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MWMG Pediatrics


My husband and I adopted our daughter when she was nine years old. She has a long list of mental health diagnoses. We quickly discovered that parenting a special needs child results in the whole family having a special set of needs. As I’ve interacted with other parents of children with special needs, I’ve noticed that there are some factors that most of us have in common. These characteristics are typically present regardless of if the child has been diagnosed with ADHD, autism, physical disabilities, Down’s syndrome, emotional issues or any other special needs.

1We’re tired. Really, really tired. Exhausted, actually. This isn’t an occasional thing for us. We don’t miss out on a full night of sleep once in a while. It’s all of the time. My daughter suffers with insomnia and nocturnal panic attacks. It is not uncommon for her to be awake for most of the night. Even if we do get enough sleep, we’re still run down from all of the energy it takes to manage our child’s condition. Our schedules are jam packed with various doctor, therapy and psychiatric appointments, IEP meetings and trips to the pharmacy. On top of it all, we still have to go to work and keep up with general household duties.

2Our brains are constantly busy. We’re always considering possible triggers in every situation, wondering how to explain our child’s unique needs to others and worrying about the future. My daughter suffers from post-traumatic stress disorder and seemingly innocent encounters can send her into a meltdown. I spend hours analyzing every one, looking for the trigger and making plans to help her process it and get through it better next time.

3 We know more about our child’s condition than most doctors. My daughter is diagnosed with several types of anxiety disorders. I’ve read piles of books on the subject and keep up with the latest research online. Her pediatrician has never heard of the disorder. Mental health professionals in our area have very limited knowledge of it. I had to become the expert.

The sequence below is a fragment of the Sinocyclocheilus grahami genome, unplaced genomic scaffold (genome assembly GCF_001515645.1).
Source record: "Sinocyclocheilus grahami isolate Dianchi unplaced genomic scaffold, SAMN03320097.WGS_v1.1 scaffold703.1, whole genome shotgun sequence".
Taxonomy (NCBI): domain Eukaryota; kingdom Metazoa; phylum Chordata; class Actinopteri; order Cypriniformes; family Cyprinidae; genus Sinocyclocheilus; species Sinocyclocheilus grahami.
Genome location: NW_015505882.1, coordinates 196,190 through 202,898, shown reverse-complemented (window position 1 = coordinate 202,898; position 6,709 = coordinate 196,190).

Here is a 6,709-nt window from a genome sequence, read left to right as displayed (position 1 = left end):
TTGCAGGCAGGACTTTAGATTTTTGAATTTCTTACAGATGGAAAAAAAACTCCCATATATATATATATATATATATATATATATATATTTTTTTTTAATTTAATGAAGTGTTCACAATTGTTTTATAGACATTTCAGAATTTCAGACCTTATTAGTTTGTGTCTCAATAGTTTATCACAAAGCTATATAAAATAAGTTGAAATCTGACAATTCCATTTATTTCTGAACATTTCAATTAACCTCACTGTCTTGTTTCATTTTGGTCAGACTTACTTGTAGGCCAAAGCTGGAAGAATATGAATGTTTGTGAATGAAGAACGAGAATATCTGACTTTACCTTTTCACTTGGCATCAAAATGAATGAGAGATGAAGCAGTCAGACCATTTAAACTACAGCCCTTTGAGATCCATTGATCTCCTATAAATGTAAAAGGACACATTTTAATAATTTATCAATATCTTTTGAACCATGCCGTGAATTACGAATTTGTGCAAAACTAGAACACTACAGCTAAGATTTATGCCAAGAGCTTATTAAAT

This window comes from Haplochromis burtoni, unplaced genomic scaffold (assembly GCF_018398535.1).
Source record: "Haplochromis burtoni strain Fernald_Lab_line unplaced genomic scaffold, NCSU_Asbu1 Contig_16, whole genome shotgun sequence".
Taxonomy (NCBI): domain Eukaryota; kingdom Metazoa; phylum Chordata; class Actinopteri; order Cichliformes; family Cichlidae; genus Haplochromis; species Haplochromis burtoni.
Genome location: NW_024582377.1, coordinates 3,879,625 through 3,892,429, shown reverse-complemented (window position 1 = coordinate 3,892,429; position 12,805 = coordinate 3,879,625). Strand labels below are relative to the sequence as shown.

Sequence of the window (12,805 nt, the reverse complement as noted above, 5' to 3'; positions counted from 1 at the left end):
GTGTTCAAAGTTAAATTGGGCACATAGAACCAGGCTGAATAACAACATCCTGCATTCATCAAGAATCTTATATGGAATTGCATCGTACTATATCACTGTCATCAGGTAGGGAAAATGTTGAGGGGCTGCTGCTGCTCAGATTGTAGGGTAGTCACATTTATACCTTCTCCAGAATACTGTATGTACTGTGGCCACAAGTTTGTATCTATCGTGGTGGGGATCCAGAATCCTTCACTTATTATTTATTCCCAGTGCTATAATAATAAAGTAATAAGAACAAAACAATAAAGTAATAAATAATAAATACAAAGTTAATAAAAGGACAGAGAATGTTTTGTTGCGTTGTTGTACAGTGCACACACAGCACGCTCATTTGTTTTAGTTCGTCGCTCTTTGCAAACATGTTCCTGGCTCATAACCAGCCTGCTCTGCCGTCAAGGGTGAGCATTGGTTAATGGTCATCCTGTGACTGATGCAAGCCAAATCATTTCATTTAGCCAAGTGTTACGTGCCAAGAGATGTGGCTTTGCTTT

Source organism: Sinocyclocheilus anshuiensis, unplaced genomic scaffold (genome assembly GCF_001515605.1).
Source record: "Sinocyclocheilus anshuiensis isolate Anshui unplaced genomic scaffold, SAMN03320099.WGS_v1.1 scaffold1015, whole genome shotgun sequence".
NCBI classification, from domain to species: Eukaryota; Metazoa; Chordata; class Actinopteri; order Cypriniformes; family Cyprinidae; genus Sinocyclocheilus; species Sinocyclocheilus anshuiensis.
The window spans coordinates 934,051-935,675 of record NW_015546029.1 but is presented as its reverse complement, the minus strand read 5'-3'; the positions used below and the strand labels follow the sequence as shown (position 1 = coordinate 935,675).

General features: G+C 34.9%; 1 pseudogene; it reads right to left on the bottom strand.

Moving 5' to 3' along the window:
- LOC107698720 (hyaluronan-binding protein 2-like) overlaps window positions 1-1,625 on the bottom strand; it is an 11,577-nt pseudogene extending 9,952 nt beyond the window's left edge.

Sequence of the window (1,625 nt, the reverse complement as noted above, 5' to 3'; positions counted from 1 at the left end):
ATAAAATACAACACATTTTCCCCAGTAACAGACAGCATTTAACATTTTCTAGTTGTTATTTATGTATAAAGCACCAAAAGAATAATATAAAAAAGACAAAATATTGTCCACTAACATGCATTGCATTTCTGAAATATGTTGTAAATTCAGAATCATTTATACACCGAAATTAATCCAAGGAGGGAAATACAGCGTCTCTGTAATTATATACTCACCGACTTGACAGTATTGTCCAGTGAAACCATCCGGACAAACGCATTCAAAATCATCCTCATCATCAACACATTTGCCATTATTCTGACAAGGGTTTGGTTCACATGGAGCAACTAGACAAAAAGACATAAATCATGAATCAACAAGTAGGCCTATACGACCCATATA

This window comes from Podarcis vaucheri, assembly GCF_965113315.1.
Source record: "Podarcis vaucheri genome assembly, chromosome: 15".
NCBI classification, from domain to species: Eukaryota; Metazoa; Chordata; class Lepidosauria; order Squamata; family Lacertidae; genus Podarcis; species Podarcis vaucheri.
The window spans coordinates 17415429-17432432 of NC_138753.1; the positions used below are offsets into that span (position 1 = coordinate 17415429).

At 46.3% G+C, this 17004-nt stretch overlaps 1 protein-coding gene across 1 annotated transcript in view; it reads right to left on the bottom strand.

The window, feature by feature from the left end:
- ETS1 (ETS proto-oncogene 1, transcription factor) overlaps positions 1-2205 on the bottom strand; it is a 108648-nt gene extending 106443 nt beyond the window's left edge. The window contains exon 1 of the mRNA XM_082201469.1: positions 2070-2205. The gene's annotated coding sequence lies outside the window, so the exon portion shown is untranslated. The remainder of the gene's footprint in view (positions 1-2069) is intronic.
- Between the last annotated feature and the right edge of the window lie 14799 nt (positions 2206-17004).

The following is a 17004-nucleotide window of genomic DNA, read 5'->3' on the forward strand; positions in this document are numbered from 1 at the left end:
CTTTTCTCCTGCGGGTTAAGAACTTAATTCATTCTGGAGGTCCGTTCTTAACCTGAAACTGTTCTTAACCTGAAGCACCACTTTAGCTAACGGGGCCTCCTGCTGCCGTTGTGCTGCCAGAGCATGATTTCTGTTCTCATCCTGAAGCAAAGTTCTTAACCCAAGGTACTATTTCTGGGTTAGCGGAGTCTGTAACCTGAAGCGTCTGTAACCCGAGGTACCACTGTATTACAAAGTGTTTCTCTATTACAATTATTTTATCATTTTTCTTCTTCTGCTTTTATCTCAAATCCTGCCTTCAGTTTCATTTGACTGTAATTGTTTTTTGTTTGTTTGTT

4We’re lonely. Our friends and family often have stepped away because our child’s needs made them uncomfortable. Or perhaps we had to step away from them because they refused to respect our boundaries and parenting decisions. Most special needs children don’t respond well to traditional parenting methods. Our brains may explode if we hear that all our child needs is more discipline one more time. Discipline isn’t the issue. Our child’s condition is – and that isn’t their fault or ours. My husband’s mother even cut off contact because she found our situation to be too stressful to be part of.

5We’re fragile. We feel judged all the time. We want what’s best for our child like any other parent and worry if we’re doing enough for them. We often don’t have enough time or energy left to take care of ourselves.

So what can you do to help parents of children with special needs? Understand that we’re overwhelmed and near the edge. Bring us coffee and a muffin “just because”. Tell us we’re doing a great job. Be gentle and kind with us. We’re doing the best we can.

Rachael is a freelance writer who is a self-proclaimed magazine junky, owns too many shoes and collects tons of recipes that she never attempts to make.

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Pouches' Community Corner

Pouches Visits the Past


If Pouches' experience at History Camp is any indication, your son or daughter will enjoy joining Washington Heritage Museums and the George Washington Foundation for History Camp in Fredericksburg. The week-long day camp will be held June 25-29, from 9:00 a.m. to noon each day.

Young historians discover American history with hands-on experiences as they walk in the footsteps where the history of Fredericksburg, and a budding America, was created. The camp complements the history taught in classrooms with activities such as soap making, code breaking, colonial crafts, penmanship and much more.